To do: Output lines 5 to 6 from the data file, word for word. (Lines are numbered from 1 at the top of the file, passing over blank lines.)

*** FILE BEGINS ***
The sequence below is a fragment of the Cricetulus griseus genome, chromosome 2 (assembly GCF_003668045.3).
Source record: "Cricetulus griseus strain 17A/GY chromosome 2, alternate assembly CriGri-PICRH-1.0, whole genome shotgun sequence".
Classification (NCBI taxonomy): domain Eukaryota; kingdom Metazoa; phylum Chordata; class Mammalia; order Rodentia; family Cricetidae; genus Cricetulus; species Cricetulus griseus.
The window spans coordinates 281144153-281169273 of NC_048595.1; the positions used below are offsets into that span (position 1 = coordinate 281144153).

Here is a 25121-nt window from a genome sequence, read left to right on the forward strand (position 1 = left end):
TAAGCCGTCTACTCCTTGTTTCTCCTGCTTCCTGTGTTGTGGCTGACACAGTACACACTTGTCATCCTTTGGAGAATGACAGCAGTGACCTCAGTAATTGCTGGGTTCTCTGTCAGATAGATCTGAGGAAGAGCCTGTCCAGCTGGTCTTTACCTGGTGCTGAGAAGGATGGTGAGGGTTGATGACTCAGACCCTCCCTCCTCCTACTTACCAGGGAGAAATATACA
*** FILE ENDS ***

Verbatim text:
Here is a 25121-nt window from a genome sequence, read left to right on the forward strand (position 1 = left end):
TAAGCCGTCTACTCCTTGTTTCTCCTGCTTCCTGTGTTGTGGCTGACACAGTACACACTTGTCATCCTTTGGAGAATGACAGCAGTGACCTCAGTAATTGCTGGGTTCTCTGTCAGATAGATCTGAGGAAGAGCCTGTCCAGCTGGTCTTTACCTGGTGCTGAGAAGGATGGTGAGGGTTGATGACTCAGACCCTCCCTCCTCCTACTTACCAGGGAGAAATATACA